Hats off to whoever designed the mediation efforts that led to the sudden rapprochement between President Uhuru Kenyatta and the opposition leader, Mr Raila Odinga.
From what I gather and what I have observed, the template followed by the mediators was as follows.
First, isolate the hardliners from both sides of the divide and limit engagement to as few people as possible.
Second, remember that breakthroughs in sensitive mediation efforts tend to happen when proceedings are through informal processes where negotiations are conducted behind the scenes.
Third, don’t involve too many of the major political players; deal mainly with non-partisan types such as family friends, business partners, church leaders and top public officers sworn to secrecy.
The more private sessions and one-on-one meetings you secure for the protagonists during mediation, the better your chances of success.
They followed the template to the letter and pulled what is clearly the most momentous political event of our time.
Going forward, eyes will focus on the two key men who have been given the responsibility of putting flesh around the deal — Mr Martin Kimani and Mr Paul Mwangi.
Who are they, and how did they come into the picture?
Mr Mwangi is a radical-leaning lawyer who has, over the years, become a confidant of Mr Odinga’s.
He is, perhaps, one of the few remnants of the technocrats who worked in the Prime Minister’s office during the Grand Coalition Government.
He was one of the background advisers to Mr Odinga during the Eurobond investigations and played a key role in the successful election petition against President Kenyatta last year.
Mr Kimani has emerged as a highly regarded diplomat with deep domain knowledge and experience in the conduct of negotiations between political adversaries.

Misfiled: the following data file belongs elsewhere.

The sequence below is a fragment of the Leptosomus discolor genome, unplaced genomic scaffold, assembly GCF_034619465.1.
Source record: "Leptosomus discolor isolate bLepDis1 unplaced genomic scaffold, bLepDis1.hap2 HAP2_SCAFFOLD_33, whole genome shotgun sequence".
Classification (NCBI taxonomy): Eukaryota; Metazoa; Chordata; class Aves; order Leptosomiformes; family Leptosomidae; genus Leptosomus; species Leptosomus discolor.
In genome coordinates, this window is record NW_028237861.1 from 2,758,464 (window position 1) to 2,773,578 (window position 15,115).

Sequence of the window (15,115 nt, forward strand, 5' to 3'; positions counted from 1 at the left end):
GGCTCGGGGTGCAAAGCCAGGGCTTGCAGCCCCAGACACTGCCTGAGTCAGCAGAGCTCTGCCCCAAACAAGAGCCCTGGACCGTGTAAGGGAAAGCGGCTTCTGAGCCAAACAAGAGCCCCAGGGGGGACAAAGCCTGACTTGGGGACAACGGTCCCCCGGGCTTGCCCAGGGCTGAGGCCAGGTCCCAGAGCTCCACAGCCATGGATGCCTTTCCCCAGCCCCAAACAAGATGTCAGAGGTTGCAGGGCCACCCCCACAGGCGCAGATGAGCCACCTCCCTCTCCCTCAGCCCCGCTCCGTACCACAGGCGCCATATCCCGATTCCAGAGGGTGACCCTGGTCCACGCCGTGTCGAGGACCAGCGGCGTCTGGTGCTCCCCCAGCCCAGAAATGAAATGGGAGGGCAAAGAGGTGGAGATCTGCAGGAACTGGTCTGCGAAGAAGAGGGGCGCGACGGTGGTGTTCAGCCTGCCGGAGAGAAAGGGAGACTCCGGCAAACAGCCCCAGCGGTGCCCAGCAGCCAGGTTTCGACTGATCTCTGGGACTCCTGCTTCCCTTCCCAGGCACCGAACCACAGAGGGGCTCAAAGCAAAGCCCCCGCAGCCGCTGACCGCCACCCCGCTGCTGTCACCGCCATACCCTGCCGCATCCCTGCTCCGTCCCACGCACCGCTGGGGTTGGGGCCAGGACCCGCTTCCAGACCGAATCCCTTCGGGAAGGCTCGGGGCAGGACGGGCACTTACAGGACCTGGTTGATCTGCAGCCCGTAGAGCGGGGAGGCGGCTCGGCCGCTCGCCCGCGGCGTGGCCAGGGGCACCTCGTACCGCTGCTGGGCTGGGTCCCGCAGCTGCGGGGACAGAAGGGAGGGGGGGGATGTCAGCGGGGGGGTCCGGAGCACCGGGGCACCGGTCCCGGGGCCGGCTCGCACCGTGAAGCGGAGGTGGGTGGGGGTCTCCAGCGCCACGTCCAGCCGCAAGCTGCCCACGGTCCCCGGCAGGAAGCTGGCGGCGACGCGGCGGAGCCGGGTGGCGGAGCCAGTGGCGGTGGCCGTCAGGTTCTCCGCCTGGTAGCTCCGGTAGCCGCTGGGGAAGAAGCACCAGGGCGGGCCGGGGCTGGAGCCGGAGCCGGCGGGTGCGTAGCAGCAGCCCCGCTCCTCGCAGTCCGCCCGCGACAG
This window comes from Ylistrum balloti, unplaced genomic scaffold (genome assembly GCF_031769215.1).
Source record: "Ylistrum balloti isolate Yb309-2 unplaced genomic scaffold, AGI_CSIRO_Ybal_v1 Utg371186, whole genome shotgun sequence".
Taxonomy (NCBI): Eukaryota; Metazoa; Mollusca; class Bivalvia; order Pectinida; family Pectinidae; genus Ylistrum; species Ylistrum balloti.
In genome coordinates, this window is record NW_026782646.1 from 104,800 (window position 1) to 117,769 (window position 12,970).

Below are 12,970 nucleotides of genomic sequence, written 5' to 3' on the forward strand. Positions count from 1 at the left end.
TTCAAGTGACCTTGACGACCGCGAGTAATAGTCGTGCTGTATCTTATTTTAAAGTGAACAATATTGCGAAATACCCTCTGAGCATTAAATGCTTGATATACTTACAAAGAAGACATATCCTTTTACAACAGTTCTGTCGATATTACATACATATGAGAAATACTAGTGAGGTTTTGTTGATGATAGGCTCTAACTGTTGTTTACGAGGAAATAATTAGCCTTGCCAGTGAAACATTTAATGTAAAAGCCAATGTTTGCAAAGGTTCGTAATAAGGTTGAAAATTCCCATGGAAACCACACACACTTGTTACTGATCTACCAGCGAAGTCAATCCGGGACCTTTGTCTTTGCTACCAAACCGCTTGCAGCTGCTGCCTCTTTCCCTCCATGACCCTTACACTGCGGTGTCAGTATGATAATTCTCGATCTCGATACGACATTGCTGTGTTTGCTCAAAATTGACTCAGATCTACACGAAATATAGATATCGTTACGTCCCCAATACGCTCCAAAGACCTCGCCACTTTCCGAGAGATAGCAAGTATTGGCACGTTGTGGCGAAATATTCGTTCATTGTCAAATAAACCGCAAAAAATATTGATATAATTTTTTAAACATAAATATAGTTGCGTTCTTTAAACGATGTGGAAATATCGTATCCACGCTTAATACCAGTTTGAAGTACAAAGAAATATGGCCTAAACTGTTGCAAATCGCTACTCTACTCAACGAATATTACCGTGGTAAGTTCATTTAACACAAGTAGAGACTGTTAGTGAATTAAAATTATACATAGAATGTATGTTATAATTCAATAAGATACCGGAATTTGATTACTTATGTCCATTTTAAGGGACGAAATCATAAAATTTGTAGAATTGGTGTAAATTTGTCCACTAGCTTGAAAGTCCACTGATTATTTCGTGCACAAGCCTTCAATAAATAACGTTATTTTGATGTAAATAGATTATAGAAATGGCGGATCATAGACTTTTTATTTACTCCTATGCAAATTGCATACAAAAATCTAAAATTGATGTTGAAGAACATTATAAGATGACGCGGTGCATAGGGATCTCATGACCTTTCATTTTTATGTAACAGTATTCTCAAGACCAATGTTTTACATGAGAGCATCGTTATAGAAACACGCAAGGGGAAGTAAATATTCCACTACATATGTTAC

He was one of the main backroom players at the time Kenya was negotiating peace between South Sudan’s President Salva Kiir and his erstwhile deputy Dr Riek Machar in 2015.
Having worked with the high-profile US security think-tank the Atlantic Council, in Washington, and the Institute of Security Studies, in Ethiopia, he also had a short stint at Igad before his appointment as Kenya’s Ambassador to Unep in 2014.
CENTRE OF POWER
Details of the institutional framework which the duo are expected to craft to steer the reform agenda agreed by President Kenyatta and Mr Odinga are still scant.
However, a well-placed source informed me that the objective was not to create another centre of power outside the Constitution.
Still, the deal has just opened a policy window that can allow the country to implement tough and politically difficult reforms that would not otherwise be possible to execute in an environment of brinkmanship.
Policy windows are short and fleeting; if you don’t seize the moment, it can melt away.
I have seen some of the issues which the parties have agreed to implement. Without a doubt, issues such as inclusivity, corruption and devolution are critical.
However, we must ensure that the agenda is not just about the narrow and contemporary obsessions of the political elite.
First, I want to see the agenda for relieving private sector pain. Truth be told, the private sector has been experiencing stunted growth for the past three years.
If you think I am exaggerating, have a look at trends in the turnover of listed companies over the period.
There is also stagnant growth of revenues in the banking sector in the past two years. Indeed, non-performing loans are at levels last seen in the hyper-inflationary years of the early 1990s.
Trends in the consumption of electricity, another proxy for private sector, will also show you that the private sector is not doing too well. Profit warnings of listed firms have been happening at a rate not seen before.
The region’s largest cement maker, ARM Cement, was the latest to issue a profit warning.
And, as we all know, ARM is a proxy for financial health of building construction and real estate — a major locomotive for the economy.
Again, we must use this policy window to stop the reckless and unsustainable borrowing spree which the government has been engaging over the past four years.
Is it not an outrage that we are at a point where debt now costs the government 19 per cent of its revenues?
The truce is also the window to implement the recommendations of the Presidential Task Force on Parastatal Reform.
It should not just be about what the political elite wants.